June 2007

IZA DP No. 2853: First Time Parents’ Paid Work Patterns in Amsterdam: Father’s Part-Time Work, Family’s Immigrant Background and Mother’s Work for Pay When the Infant Is Very Young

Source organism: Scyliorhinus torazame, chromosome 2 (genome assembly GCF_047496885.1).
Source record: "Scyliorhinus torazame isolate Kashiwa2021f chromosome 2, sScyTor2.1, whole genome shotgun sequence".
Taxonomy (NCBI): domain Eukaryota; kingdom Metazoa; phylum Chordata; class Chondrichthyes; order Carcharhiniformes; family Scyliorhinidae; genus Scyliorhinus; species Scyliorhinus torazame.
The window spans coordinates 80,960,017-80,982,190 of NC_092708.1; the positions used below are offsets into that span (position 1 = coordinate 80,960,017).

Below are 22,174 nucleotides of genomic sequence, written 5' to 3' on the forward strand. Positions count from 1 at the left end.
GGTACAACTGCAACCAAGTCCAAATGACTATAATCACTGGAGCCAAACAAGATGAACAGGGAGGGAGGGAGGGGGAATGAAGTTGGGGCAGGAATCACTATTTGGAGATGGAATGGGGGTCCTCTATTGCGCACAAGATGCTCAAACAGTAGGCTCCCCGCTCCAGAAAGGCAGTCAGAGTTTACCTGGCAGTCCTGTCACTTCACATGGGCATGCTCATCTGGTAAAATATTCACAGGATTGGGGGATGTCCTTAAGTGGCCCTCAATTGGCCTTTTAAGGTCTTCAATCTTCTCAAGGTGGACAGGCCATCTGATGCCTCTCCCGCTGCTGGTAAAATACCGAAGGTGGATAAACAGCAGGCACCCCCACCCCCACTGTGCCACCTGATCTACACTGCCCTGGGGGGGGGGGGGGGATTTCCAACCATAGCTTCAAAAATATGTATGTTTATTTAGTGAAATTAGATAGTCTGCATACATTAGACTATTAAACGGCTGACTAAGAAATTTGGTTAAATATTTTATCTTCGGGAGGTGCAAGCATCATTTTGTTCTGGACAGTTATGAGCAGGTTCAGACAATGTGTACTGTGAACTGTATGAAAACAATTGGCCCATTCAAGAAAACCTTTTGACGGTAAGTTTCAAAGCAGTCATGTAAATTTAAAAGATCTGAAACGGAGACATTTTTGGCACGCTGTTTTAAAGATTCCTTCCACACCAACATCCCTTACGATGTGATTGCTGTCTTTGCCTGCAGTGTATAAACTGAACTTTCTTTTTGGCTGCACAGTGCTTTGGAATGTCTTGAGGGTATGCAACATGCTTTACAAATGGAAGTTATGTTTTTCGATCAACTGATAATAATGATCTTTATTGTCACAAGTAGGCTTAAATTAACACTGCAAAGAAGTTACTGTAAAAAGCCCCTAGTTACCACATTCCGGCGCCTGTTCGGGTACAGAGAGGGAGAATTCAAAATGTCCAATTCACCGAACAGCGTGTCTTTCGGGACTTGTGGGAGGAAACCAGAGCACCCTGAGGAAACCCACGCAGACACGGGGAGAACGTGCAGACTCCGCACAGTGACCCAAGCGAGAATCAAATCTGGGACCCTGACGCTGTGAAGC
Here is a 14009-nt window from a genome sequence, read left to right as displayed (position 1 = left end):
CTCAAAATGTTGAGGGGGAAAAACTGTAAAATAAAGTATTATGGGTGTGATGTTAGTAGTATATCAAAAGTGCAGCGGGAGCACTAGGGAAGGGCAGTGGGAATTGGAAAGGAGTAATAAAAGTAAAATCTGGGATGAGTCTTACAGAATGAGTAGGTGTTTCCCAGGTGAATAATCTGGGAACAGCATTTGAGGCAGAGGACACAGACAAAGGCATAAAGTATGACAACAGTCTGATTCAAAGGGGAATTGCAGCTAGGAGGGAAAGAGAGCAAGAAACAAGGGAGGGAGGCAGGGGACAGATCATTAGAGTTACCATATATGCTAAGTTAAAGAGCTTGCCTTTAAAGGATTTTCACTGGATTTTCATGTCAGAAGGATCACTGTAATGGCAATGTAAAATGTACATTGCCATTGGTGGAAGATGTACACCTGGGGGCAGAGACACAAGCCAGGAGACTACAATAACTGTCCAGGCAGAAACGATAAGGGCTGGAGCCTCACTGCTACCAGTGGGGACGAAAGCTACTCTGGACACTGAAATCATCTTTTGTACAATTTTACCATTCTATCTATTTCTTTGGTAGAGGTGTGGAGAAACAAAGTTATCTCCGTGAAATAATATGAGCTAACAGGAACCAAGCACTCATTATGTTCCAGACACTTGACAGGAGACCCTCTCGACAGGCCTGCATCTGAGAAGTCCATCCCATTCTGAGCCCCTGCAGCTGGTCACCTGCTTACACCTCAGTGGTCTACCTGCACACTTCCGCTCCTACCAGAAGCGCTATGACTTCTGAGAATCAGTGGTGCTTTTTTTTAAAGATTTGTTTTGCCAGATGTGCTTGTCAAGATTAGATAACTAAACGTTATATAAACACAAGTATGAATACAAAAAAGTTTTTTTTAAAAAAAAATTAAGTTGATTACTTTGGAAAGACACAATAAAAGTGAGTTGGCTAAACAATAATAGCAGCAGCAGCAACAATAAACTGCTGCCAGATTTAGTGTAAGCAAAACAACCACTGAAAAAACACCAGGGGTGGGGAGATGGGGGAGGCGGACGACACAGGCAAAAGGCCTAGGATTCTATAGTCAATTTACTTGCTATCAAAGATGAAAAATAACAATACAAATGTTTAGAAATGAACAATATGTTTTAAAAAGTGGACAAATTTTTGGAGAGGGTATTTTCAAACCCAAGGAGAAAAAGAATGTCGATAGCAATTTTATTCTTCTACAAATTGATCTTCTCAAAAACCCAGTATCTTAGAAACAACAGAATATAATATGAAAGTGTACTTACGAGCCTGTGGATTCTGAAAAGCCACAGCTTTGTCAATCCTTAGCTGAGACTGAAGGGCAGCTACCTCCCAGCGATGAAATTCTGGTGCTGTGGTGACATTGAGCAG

We analyze first time parents’ work patterns. Little empirical work exists on the influence of the partner’s (change of) employment status. There is no study known to us that investigates the effects of the family’s immigrant background. This study explores both issues in addition to the effects of human capital, the mother’s partner not sharing the household, the women’s breastfeeding intentions and practices. We use panel data of 2003-2004 on families in Amsterdam at early pregnancy and at the time the infant is 3-5 months (when the Dutch family has to “choose” its paid parental work arrangement). Fathers do change their working hours after the birth of the first child. Only the father’s reduction of working for pay, to 25-32 hours per week after the birth of the first child, makes it more likely that the mother starts work when the infant is 3-5 months old. Furthermore, being a female, first generation immigrant has an independent – negative – effect, beyond human capital and other family characteristics, on the decision to work when pregnant and when the infant is 3-5 months old. Similarly, a partner born abroad has an independent, negative effect on the Dutch born – with Dutch born parents – mother’s timing of her return to work. Dutch social policies seem to some extent successful in obtaining the sharing of parental unpaid infant care. Yet, they created by stressing own responsibility only an opportunity and potential benefits for children and parents for those families who can (and dare to) afford.